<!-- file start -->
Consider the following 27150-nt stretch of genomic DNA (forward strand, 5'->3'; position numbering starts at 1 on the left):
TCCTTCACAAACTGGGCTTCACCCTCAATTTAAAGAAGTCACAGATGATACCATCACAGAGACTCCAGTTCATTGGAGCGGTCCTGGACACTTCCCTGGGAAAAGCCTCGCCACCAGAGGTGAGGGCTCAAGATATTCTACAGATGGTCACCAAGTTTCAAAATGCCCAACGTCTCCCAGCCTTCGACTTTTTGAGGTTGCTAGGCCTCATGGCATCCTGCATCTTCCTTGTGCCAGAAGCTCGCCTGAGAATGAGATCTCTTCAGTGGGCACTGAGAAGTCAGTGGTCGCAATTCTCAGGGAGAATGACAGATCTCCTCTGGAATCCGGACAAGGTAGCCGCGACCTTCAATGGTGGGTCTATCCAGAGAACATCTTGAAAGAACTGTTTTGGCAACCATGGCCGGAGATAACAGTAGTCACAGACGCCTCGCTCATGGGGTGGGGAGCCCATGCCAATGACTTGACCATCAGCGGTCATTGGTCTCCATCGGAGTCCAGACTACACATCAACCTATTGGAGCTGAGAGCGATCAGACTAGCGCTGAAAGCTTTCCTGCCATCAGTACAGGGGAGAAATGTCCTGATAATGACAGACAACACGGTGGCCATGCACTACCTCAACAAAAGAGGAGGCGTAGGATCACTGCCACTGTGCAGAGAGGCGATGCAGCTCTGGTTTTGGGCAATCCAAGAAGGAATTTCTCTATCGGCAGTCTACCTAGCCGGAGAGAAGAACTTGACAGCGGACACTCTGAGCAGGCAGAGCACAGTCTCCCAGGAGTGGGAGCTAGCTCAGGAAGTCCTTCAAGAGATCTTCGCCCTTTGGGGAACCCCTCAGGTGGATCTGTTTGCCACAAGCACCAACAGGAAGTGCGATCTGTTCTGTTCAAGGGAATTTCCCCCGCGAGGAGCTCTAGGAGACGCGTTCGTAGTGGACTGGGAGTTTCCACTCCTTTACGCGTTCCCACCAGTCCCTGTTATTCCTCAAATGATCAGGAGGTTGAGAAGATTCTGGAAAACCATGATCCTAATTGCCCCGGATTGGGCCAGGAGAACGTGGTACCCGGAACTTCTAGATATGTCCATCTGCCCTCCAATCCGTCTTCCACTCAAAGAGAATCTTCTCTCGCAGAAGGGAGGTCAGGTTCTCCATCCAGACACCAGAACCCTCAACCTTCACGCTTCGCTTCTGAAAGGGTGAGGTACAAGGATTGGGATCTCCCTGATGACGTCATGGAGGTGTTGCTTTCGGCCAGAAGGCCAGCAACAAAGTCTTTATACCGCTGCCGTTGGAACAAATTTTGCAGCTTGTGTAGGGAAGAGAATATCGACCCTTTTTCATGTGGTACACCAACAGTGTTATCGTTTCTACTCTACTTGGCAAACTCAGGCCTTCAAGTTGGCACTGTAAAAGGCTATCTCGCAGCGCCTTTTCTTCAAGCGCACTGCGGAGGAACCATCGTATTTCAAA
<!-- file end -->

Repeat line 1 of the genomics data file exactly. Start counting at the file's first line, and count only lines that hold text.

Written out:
Consider the following 27150-nt stretch of genomic DNA (forward strand, 5'->3'; position numbering starts at 1 on the left):